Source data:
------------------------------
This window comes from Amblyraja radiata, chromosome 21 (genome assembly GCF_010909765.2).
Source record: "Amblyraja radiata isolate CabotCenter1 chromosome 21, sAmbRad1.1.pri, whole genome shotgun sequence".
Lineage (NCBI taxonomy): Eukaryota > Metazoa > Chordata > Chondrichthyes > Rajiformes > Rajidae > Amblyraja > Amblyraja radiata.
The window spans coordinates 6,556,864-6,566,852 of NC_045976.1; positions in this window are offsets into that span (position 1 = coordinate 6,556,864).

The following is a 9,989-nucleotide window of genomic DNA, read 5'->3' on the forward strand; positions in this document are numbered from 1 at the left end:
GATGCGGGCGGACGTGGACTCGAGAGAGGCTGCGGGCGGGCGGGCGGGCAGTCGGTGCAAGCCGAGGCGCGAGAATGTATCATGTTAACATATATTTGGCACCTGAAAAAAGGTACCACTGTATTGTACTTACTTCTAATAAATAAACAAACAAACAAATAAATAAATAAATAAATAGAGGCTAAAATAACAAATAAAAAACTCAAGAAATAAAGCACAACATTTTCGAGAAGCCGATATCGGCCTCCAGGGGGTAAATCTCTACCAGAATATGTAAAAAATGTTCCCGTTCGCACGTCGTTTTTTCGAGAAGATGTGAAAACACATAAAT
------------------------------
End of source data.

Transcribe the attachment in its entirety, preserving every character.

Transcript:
This window comes from Amblyraja radiata, chromosome 21 (genome assembly GCF_010909765.2).
Source record: "Amblyraja radiata isolate CabotCenter1 chromosome 21, sAmbRad1.1.pri, whole genome shotgun sequence".
Lineage (NCBI taxonomy): Eukaryota > Metazoa > Chordata > Chondrichthyes > Rajiformes > Rajidae > Amblyraja > Amblyraja radiata.
The window spans coordinates 6,556,864-6,566,852 of NC_045976.1; positions in this window are offsets into that span (position 1 = coordinate 6,556,864).

The following is a 9,989-nucleotide window of genomic DNA, read 5'->3' on the forward strand; positions in this document are numbered from 1 at the left end:
GATGCGGGCGGACGTGGACTCGAGAGAGGCTGCGGGCGGGCGGGCGGGCAGTCGGTGCAAGCCGAGGCGCGAGAATGTATCATGTTAACATATATTTGGCACCTGAAAAAAGGTACCACTGTATTGTACTTACTTCTAATAAATAAACAAACAAACAAATAAATAAATAAATAAATAGAGGCTAAAATAACAAATAAAAAACTCAAGAAATAAAGCACAACATTTTCGAGAAGCCGATATCGGCCTCCAGGGGGTAAATCTCTACCAGAATATGTAAAAAATGTTCCCGTTCGCACGTCGTTTTTTCGAGAAGATGTGAAAACACATAAAT